Voice Training In Speech And Song - online tutorial

The Structure And Use Of The Vocal Organs, And The Means Of Securing Distinct Articulation.

Home Main Menu Singing & Playing Order & Order Info Support Search Voucher Codes

Share page  Visit Us On FB

Previous Contents Next
42                                   THE VOWEL SOUNDS.
56.  Phonetic Signs.—The phonetic signs given to the chief vowel sounds are as follows:—
00 as in Noon—phonetic sign u: (the colon after the vowel signifies that it is long). Its subordinate 00 as in nook—phonetic sign v.
OH as in No—phonetic sign o: In speech OH is a diphthong ohoo, but in song it is given the Northern pro­nunciation of oh as in boat. Its subordinate is said to be the sound heard in the word Nut—phonetic sign A.
AW as in Naught—phonetic sign o: Its subordinate 0 as in Not—phonetic sign o.
AH as in Ah—phonetic sign a: Its subordinate A as in Gnat — phonetic sign ae. Phoneticians introduce another sound and sign a, which represents the Northern pronunciation of the word, fat; it is the sound heard in the French word " Chat," as distinguished from the sound of the Persian title " Shah " (which gives the sound of a :).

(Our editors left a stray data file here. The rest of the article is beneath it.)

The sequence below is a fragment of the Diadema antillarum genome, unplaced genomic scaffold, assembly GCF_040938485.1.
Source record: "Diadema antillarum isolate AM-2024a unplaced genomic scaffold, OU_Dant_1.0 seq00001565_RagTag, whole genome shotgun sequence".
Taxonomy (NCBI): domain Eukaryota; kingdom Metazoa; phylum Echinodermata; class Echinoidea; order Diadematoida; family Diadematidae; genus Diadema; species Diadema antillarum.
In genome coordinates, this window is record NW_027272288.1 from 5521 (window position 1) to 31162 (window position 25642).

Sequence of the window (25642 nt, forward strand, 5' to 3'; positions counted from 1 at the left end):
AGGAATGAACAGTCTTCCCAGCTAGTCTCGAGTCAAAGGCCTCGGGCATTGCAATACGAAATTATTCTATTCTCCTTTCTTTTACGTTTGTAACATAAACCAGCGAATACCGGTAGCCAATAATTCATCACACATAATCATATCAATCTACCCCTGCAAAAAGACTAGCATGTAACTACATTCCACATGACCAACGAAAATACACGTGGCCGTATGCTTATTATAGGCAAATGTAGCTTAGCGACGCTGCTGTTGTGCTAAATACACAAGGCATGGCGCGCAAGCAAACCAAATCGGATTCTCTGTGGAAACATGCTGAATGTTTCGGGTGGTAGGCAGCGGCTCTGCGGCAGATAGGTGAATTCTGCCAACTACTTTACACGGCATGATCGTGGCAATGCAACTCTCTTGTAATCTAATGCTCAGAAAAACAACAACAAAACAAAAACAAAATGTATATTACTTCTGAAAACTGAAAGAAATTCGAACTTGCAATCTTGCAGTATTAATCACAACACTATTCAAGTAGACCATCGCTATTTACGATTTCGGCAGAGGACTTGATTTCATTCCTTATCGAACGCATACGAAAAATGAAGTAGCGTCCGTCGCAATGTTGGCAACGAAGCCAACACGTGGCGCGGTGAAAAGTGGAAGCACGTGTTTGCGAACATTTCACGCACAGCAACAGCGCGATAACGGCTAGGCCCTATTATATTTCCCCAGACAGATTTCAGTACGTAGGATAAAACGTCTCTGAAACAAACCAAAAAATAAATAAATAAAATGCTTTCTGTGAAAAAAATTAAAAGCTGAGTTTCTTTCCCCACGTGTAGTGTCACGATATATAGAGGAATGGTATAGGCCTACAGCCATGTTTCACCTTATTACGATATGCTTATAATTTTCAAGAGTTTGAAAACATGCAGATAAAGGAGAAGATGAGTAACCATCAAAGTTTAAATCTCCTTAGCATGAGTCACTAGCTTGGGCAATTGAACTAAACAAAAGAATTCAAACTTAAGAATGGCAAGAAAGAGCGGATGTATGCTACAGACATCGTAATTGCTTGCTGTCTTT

AY as in Nay—phonetic sign e: In speech a diph­thong CI, in song a sound as in the word nay. Its sub­ordinate E as in Net—phonetic sign e.
EE as in Knee—phonetic sign i: Its subordinate I as in Knit—phonetic sign I.
ER as in Her—phonetic sign a:
57.  Narrowing of Vowel Sounds.—It will be noticed that of these sounds the signs u, o, and i represent so-called long and short sounds and the dots are added to show the difference; the other sounds possess different signs for their subordinates. A very common fault noticeable in speech is that of narrowing the vowel sounds, and consequently losing tone by making the open­ing for the breath too small, it sounds often as if the sub­ordinates were substituted for the more important sounds,